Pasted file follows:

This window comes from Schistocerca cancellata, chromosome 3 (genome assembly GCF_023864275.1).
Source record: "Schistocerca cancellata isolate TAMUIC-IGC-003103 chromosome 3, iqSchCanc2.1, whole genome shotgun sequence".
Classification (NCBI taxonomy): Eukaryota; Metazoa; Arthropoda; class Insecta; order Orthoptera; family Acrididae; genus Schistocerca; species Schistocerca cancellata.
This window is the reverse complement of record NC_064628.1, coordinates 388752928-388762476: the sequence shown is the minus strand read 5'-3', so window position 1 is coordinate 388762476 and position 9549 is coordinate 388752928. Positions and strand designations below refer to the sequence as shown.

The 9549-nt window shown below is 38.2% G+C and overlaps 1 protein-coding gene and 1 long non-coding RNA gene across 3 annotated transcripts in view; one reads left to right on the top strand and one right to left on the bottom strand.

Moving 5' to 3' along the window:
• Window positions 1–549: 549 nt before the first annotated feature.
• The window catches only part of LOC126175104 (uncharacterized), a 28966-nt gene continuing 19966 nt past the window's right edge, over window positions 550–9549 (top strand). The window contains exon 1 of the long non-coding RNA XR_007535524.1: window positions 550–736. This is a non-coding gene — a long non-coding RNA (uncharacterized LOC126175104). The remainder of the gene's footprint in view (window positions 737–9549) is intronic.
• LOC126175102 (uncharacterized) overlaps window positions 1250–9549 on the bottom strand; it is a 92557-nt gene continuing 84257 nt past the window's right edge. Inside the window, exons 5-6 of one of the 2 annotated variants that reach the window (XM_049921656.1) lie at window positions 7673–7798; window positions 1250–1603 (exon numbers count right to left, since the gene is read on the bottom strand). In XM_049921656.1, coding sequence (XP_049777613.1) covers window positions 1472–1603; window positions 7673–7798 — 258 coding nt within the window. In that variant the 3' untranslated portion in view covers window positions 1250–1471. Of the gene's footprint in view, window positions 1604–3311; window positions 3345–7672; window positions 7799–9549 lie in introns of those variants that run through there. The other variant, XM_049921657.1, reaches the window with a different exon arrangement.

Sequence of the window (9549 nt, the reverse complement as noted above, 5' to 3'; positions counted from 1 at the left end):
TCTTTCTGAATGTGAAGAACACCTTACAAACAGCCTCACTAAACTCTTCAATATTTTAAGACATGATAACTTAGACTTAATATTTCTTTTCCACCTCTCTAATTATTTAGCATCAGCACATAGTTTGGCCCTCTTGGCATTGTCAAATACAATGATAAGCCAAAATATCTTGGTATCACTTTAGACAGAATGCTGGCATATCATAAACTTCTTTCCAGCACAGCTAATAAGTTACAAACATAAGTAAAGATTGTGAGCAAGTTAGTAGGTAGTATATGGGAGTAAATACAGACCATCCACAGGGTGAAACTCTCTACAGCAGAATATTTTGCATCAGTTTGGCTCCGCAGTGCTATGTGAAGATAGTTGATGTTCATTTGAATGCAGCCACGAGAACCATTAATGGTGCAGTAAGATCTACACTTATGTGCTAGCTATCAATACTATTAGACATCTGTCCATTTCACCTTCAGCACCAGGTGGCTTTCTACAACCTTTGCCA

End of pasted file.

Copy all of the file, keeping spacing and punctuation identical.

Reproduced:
This window comes from Schistocerca cancellata, chromosome 3 (genome assembly GCF_023864275.1).
Source record: "Schistocerca cancellata isolate TAMUIC-IGC-003103 chromosome 3, iqSchCanc2.1, whole genome shotgun sequence".
Classification (NCBI taxonomy): Eukaryota; Metazoa; Arthropoda; class Insecta; order Orthoptera; family Acrididae; genus Schistocerca; species Schistocerca cancellata.
This window is the reverse complement of record NC_064628.1, coordinates 388752928-388762476: the sequence shown is the minus strand read 5'-3', so window position 1 is coordinate 388762476 and position 9549 is coordinate 388752928. Positions and strand designations below refer to the sequence as shown.

The 9549-nt window shown below is 38.2% G+C and overlaps 1 protein-coding gene and 1 long non-coding RNA gene across 3 annotated transcripts in view; one reads left to right on the top strand and one right to left on the bottom strand.

Moving 5' to 3' along the window:
• Window positions 1–549: 549 nt before the first annotated feature.
• The window catches only part of LOC126175104 (uncharacterized), a 28966-nt gene continuing 19966 nt past the window's right edge, over window positions 550–9549 (top strand). The window contains exon 1 of the long non-coding RNA XR_007535524.1: window positions 550–736. This is a non-coding gene — a long non-coding RNA (uncharacterized LOC126175104). The remainder of the gene's footprint in view (window positions 737–9549) is intronic.
• LOC126175102 (uncharacterized) overlaps window positions 1250–9549 on the bottom strand; it is a 92557-nt gene continuing 84257 nt past the window's right edge. Inside the window, exons 5-6 of one of the 2 annotated variants that reach the window (XM_049921656.1) lie at window positions 7673–7798; window positions 1250–1603 (exon numbers count right to left, since the gene is read on the bottom strand). In XM_049921656.1, coding sequence (XP_049777613.1) covers window positions 1472–1603; window positions 7673–7798 — 258 coding nt within the window. In that variant the 3' untranslated portion in view covers window positions 1250–1471. Of the gene's footprint in view, window positions 1604–3311; window positions 3345–7672; window positions 7799–9549 lie in introns of those variants that run through there. The other variant, XM_049921657.1, reaches the window with a different exon arrangement.

Sequence of the window (9549 nt, the reverse complement as noted above, 5' to 3'; positions counted from 1 at the left end):
TCTTTCTGAATGTGAAGAACACCTTACAAACAGCCTCACTAAACTCTTCAATATTTTAAGACATGATAACTTAGACTTAATATTTCTTTTCCACCTCTCTAATTATTTAGCATCAGCACATAGTTTGGCCCTCTTGGCATTGTCAAATACAATGATAAGCCAAAATATCTTGGTATCACTTTAGACAGAATGCTGGCATATCATAAACTTCTTTCCAGCACAGCTAATAAGTTACAAACATAAGTAAAGATTGTGAGCAAGTTAGTAGGTAGTATATGGGAGTAAATACAGACCATCCACAGGGTGAAACTCTCTACAGCAGAATATTTTGCATCAGTTTGGCTCCGCAGTGCTATGTGAAGATAGTTGATGTTCATTTGAATGCAGCCACGAGAACCATTAATGGTGCAGTAAGATCTACACTTATGTGCTAGCTATCAATACTATTAGACATCTGTCCATTTCACCTTCAGCACCAGGTGGCTTTCTACAACCTTTGCCA